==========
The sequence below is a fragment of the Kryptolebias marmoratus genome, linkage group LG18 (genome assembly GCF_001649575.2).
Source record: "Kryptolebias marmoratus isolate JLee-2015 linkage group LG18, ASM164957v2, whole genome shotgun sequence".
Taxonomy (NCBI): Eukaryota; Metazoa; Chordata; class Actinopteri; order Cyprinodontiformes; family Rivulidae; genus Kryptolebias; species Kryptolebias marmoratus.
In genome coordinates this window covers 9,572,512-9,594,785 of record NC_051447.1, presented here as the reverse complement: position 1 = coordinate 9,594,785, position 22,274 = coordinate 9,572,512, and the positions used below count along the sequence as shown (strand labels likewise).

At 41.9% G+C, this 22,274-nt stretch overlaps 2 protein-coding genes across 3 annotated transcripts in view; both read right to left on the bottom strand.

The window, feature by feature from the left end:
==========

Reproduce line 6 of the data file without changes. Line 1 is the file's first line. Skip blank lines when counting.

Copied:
The window, feature by feature from the left end: